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What is the safest way to store passwords?

As the threat of cybercrime intensifies, it’s never been more important to keep passwords safe. Over the past year, savvy criminals have been leveraging the uncertainty caused by the pandemic and the rise in remote work to breach user credentials like never before — according to the 2020 Microsoft Digital Defense Report, 70% of cyber attacks now take the form of credential phishing and BEC (business email compromise). 

 

Secure passwords form the most basic foundation of cybersecurity, yet so many of us are still guilty of using the same password across multiple accounts or relying on easy-to-guess options. One of the most common excuses for this is the difficulty of remembering multiple complex passwords. When trickier combinations are used, the problem lies in how to keep track of passwords safely. 

 

Poor password security can result in credentials being breached and sold on the dark web, where criminals will leverage them for activities like credential stuffing, which targets users who reuse a password on multiple accounts. This is easily remedied by password managers, which offer the best place to store passwords online safely. 

 

What is a password manager?

A password manager is an application that securely stores your credentials for multiple online accounts. If you’re wondering, “Is password storing online safe?”, the answer is yes — if done correctly. A good management tool will provide the option to auto-generate strong passwords, which are then stored in an encrypted database protected by a master password. This, in turn, should be secured using multi-factor authentication (MFA), which demands an additional form of authorization beyond your password, such as a fingerprint scan or a code sent to your phone.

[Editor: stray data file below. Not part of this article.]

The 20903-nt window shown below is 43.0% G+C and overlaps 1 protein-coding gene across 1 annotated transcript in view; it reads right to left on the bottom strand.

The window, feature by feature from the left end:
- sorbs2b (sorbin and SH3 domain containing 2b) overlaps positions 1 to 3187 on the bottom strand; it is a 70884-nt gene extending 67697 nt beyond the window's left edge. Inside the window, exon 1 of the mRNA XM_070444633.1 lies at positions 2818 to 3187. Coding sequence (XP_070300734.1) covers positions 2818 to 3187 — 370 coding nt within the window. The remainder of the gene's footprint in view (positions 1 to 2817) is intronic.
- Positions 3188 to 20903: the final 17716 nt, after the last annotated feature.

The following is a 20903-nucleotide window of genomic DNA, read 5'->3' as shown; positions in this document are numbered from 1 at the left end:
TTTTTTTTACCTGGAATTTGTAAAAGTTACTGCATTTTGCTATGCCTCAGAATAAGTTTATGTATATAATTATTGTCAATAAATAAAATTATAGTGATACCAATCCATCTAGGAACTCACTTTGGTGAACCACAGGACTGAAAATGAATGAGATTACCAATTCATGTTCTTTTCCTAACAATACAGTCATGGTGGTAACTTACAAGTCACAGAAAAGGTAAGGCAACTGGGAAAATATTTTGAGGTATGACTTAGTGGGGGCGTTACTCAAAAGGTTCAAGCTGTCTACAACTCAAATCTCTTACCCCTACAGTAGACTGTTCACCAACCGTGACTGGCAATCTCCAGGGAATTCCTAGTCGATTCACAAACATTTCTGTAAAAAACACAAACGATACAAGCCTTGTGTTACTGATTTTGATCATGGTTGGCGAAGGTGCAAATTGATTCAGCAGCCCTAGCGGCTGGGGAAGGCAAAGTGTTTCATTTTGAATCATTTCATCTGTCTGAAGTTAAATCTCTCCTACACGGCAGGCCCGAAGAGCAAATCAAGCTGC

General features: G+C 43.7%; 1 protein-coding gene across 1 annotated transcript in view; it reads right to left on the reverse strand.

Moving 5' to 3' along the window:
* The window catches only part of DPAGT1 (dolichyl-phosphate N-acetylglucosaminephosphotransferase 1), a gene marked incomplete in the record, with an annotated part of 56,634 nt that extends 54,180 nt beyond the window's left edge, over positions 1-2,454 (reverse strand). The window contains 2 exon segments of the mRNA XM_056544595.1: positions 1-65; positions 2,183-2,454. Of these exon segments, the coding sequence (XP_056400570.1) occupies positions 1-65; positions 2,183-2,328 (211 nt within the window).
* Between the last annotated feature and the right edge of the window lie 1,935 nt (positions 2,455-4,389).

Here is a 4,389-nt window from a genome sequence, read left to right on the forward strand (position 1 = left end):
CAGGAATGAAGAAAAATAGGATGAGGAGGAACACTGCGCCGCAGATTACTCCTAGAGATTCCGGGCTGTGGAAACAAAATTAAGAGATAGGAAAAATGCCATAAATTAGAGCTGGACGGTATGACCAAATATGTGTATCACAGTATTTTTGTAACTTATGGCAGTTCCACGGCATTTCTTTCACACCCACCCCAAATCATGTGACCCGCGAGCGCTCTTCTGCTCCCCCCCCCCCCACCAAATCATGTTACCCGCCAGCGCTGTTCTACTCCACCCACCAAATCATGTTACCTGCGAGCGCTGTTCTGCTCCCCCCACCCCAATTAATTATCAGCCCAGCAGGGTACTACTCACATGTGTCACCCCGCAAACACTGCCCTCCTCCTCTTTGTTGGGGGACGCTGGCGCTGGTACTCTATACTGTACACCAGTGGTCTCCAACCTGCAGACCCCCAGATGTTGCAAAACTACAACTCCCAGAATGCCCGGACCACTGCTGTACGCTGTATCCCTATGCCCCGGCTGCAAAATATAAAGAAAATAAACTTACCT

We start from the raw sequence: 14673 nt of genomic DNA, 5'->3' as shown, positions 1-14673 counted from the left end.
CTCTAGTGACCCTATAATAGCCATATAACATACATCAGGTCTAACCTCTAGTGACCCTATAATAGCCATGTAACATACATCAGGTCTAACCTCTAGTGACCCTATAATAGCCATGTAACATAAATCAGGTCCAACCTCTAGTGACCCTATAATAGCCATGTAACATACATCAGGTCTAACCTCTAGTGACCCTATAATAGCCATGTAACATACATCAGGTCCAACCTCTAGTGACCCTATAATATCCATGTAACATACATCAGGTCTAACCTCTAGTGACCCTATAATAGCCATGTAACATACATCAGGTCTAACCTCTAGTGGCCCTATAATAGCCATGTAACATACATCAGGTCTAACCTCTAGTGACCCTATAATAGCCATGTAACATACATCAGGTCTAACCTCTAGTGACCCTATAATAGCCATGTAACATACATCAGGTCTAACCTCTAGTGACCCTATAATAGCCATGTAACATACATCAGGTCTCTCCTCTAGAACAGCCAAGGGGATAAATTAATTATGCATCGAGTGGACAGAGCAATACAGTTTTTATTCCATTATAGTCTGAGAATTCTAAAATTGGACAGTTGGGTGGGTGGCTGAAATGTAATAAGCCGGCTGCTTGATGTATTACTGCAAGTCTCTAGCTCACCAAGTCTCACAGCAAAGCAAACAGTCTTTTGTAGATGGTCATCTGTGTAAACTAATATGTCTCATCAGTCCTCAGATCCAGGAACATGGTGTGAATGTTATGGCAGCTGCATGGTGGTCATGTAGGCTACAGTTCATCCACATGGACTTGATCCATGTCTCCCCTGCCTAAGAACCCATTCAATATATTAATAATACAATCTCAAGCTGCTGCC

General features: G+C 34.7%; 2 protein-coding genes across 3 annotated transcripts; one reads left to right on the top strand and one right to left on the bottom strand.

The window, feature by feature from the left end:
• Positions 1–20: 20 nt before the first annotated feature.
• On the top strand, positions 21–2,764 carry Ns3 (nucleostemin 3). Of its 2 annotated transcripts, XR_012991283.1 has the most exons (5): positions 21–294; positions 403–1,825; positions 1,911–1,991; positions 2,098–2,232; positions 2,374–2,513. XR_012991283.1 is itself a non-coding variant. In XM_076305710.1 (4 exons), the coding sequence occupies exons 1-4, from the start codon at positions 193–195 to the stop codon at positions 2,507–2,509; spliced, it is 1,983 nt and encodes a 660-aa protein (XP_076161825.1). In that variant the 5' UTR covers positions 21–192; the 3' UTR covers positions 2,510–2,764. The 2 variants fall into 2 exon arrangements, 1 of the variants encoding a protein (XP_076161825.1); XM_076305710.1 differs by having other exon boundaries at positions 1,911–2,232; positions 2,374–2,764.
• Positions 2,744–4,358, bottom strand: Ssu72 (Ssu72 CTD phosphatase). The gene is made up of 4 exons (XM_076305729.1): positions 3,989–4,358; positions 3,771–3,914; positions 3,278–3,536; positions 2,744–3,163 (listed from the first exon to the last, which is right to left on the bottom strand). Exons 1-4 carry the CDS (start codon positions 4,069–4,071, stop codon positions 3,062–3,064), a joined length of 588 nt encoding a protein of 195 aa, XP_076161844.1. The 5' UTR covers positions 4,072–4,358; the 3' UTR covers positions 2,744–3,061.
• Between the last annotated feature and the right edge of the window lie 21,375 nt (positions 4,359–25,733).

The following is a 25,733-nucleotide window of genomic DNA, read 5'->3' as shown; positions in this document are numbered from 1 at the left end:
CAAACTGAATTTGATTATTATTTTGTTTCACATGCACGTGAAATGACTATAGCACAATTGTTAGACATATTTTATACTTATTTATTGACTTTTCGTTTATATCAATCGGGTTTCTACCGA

Since they offer the best way to store passwords securely, password managers are an essential tool for growing SMBs. By making it easy to store usernames and passwords, they encourage the use of complex passwords and prevent employees from storing credentials in unsecured locations, such as on post-it notes or in Word documents. 

 

Most password managers offer a limited free version, but businesses can benefit greatly from multi-account, paid options. These allow for secure password sharing and company-wide password management, which is great for setting master password complexity rules, changing passwords, and controlling access to sensitive information.

 

What is a good app to store passwords?

Now we’ve established how to store passwords safely, let’s take a look at which password manager is the best fit for your business. We’ve done a comparison of four of the best-known and most trustworthy tools: 1Password, LastPass, DashLane, and Keeper, so you can decide where to save passwords for your online accounts. 

 

 

Screenshot: 1password

 
1Password (Jasco’s pick!)

At Jasco, we recommend 1Password as the best way to save passwords. It can sync your credentials across multiple devices and platforms — including mobile, browsers and applications — ensuring secure logins no matter where you are. 

 

1Password also offers the best way to manage passwords through its “vaults” function. Vaults can be assigned to specific teams to segment password sharing — for example, bank information can be shared solely with Finance, software passwords can be shared with IT, and your MSP and other third-parties can be given access purely to the accounts they need, which reduces your exposure.